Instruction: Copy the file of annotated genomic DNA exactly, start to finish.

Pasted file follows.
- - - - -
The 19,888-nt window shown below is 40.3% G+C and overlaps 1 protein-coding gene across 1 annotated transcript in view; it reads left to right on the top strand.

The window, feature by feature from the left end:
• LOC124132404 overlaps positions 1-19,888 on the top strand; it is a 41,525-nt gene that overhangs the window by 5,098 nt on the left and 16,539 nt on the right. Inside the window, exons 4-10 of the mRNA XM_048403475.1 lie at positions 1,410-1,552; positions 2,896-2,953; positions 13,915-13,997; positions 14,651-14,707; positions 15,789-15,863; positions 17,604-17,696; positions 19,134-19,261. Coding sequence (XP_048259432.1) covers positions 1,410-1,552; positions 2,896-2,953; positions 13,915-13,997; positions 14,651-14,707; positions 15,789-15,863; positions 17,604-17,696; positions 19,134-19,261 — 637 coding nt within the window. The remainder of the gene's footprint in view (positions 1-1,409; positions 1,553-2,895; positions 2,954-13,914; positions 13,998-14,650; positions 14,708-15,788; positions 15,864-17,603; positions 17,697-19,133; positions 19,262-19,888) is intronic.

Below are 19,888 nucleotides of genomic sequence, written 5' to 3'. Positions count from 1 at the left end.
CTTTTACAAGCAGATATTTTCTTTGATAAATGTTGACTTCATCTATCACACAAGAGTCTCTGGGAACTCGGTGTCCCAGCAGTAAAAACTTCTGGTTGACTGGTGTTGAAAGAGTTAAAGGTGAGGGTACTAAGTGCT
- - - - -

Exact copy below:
The 19,888-nt window shown below is 40.3% G+C and overlaps 1 protein-coding gene across 1 annotated transcript in view; it reads left to right on the top strand.

The window, feature by feature from the left end:
• LOC124132404 overlaps positions 1-19,888 on the top strand; it is a 41,525-nt gene that overhangs the window by 5,098 nt on the left and 16,539 nt on the right. Inside the window, exons 4-10 of the mRNA XM_048403475.1 lie at positions 1,410-1,552; positions 2,896-2,953; positions 13,915-13,997; positions 14,651-14,707; positions 15,789-15,863; positions 17,604-17,696; positions 19,134-19,261. Coding sequence (XP_048259432.1) covers positions 1,410-1,552; positions 2,896-2,953; positions 13,915-13,997; positions 14,651-14,707; positions 15,789-15,863; positions 17,604-17,696; positions 19,134-19,261 — 637 coding nt within the window. The remainder of the gene's footprint in view (positions 1-1,409; positions 1,553-2,895; positions 2,954-13,914; positions 13,998-14,650; positions 14,708-15,788; positions 15,864-17,603; positions 17,697-19,133; positions 19,262-19,888) is intronic.

Below are 19,888 nucleotides of genomic sequence, written 5' to 3'. Positions count from 1 at the left end.
CTTTTACAAGCAGATATTTTCTTTGATAAATGTTGACTTCATCTATCACACAAGAGTCTCTGGGAACTCGGTGTCCCAGCAGTAAAAACTTCTGGTTGACTGGTGTTGAAAGAGTTAAAGGTGAGGGTACTAAGTGCT